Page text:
The paper 'Corporate Regulation of Alternative Investment Market" is a good example of a finance and accounting case study. The “ Alternative Investment Market” (AIM) was founded in 1995 by the LSE to satisfy the requirements of small upcoming firms and is a high-reward/ high-risk market. Generally, firms or companies on the AIM should have a market capitalization of not less than £ 2 million while the largest would have about £ 500 million. Disclosure necessities are less thorough than on a full LSE listing. A starting company may go to the AIM without three years of IFRS accounts, but it ought to show the accounts if it has a track record.
It is not necessary for an AIM company to obtain shareholder sanction if it needs to make the attainment of less than 100 % of a corporation. The LSE has been supporting the AIM as a secondary stock market listing in London for non-UK corporations that wish to retain their local market main listing (Davidson, 2008 p. 44). AIM has admitted more than 2,500 companies managing to raise more than £ 34 billion collectively.
For an AIM to be considered as mature, 57 % of its shares must be held by institutions. The regulatory structure of AIM centers on the Nominated consultant, or Nomad, which brings the corporation to the bazaar and is accountable for its performance afterwards. A firm has a direct line to its Nomad, which is later controlled by the LSE. On February 2007, the LSE announced some changes in the way AIM is controlled. The Nomads have larger accountability than before for evaluating a firm’ s suitability, its business plan as well as its management, and it is easier for the LSE to discipline the companies.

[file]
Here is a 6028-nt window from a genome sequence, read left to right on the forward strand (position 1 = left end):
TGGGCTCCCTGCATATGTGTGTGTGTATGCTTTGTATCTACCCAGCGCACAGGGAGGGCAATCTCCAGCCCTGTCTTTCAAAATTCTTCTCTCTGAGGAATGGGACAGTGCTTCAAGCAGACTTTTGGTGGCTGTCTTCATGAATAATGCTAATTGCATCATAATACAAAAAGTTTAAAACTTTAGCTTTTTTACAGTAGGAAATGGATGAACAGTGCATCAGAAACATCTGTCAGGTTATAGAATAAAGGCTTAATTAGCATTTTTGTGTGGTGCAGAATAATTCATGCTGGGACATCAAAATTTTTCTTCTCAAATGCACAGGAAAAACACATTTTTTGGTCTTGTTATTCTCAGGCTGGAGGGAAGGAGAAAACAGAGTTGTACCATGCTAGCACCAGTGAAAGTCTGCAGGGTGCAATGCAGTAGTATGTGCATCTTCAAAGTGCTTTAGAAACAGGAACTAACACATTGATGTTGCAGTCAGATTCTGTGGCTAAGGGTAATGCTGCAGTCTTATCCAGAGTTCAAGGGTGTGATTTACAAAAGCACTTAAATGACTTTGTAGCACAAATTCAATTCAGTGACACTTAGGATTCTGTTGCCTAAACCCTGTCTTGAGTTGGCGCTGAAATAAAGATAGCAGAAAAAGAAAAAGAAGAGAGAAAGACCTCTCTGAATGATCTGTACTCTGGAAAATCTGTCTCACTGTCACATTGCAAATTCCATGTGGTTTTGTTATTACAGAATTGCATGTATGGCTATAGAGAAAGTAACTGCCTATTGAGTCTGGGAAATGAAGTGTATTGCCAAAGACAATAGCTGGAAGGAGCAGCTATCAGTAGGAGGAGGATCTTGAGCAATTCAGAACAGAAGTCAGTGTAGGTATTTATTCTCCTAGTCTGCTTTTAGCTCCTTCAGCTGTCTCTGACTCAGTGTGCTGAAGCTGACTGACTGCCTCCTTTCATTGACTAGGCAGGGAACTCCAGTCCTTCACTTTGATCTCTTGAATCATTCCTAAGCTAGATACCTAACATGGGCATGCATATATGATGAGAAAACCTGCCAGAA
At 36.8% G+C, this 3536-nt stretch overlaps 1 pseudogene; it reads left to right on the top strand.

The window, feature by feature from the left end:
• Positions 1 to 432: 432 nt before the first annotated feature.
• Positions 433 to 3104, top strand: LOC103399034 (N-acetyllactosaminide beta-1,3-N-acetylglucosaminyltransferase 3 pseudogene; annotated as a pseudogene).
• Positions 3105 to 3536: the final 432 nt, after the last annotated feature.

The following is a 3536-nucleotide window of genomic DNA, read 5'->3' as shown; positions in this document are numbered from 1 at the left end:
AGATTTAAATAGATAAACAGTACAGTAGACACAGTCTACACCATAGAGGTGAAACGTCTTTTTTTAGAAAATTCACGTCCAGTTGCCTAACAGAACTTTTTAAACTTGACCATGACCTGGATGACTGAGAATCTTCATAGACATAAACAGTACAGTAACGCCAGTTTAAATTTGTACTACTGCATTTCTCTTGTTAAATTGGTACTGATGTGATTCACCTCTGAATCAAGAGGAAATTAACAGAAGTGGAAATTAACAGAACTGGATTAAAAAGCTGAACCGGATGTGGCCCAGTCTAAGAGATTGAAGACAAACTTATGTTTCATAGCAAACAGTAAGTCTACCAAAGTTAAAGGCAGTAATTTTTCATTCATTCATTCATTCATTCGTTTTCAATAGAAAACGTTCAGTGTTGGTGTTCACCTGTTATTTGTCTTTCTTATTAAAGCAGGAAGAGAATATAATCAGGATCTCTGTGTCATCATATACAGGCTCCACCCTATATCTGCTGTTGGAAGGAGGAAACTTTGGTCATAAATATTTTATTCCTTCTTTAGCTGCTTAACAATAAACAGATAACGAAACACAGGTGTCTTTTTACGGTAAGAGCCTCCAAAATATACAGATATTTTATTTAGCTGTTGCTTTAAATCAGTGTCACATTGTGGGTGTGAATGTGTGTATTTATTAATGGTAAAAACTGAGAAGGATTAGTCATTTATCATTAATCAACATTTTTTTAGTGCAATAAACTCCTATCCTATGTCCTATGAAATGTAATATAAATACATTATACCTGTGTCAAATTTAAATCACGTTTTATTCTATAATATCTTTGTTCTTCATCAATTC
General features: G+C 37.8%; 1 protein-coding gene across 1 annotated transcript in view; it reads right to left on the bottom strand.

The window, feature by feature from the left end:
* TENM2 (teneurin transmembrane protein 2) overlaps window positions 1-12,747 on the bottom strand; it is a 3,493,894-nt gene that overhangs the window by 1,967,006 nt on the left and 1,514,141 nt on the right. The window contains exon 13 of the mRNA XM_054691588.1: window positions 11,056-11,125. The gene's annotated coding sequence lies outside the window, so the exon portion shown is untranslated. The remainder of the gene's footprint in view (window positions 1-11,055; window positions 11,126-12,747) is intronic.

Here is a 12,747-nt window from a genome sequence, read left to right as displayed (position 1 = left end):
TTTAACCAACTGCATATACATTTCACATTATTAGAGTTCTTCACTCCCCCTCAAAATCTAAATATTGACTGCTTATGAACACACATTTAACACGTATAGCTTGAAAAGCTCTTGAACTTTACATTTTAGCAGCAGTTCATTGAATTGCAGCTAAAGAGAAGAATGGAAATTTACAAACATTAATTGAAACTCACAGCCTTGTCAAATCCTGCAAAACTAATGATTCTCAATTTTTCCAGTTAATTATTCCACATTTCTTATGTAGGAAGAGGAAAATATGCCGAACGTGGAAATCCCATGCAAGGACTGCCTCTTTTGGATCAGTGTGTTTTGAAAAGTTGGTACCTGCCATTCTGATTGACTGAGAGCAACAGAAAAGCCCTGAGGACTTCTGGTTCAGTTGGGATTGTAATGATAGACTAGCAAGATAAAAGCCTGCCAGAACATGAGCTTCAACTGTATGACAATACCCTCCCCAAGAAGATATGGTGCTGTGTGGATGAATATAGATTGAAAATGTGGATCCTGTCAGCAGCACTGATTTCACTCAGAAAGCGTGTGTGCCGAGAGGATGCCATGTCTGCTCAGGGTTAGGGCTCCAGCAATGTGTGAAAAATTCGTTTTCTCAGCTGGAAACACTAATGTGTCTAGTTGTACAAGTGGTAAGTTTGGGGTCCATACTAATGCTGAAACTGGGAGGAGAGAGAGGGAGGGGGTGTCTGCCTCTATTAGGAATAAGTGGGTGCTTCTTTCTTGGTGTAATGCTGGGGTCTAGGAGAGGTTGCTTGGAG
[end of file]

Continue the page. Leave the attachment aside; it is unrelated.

For firms that deal with natural resources, a competent person’ s report must be carried out. AIM corporations are subject to enhanced disclosure requirements, which include requirements, form August 2008, to display core management as well as financial documents on websites (Davidson, 2008 p. 45). Corporate regulation AIM companies must announce their results twice a year. A number of companies provide quarterly results, but this is not necessary for UK companies but is a requirement for US companies that have a file with the SEC.
every company must also make a trading statement at the AGM once a year. Within the year, it is the obligation of the company to provide any available information to the market if it can affect an investor’ s evaluation of the firm’ s prospects. The annual report ought to be published six months after the year-end as well as interim results within three months of the period end. It is very vital that companies meet these deadlines. Failures to this, the shares are suspended and reputational damage occurs.
The companies that do not follow these instructions regularly are delisted from AIM. Apart from this, the companies are supposed to inform the market the date they are planning to announce the results. This assists the investors to obtain a sense of regularity on which date to expect results as well as helping them build confidence that there is a strong financial reporting process in place.
Chen J. and Shi H. (2002). The evolution of the stock market in China's transitional economy
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Davidson A. (2008). How the City Really Works: The Definitive Guide to Money and Investing in London's Square Mile. London, Kogan Page Publishers. Retrieved July29, 2010 from http://books.google.com/books?id=QR7dupp_wcoC&pg=PA45&dq=AIM+companies&hl=en&ei=-XBRTIDdIdSisQaH2_XkAQ&sa=X&oi=book_result&ct=result&resnum=6&ved=0CEAQ6AEwBQ#v=onepage&q=AIM%20companies&f=false
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Vancas I. (2010). Due Diligence and Risk Assessment of an Alternative Investment Fund. BoD – Books on Demand. Retrieved July 29, 2010 from http://books.google.com/books?id=XrGet6TwijMC&pg=PA36&dq=leverage+of+Alternative+Investment+Market+companies&hl=en&ei=KWJSTN7PLeWL4gb9h7WDAw&sa=X&oi=book_result&ct=result&resnum=5&ved=0CEAQ6AEwBA#v=onepage&q=leverage%20of%20Alternative%20Investment%20Market%20companies&f=true
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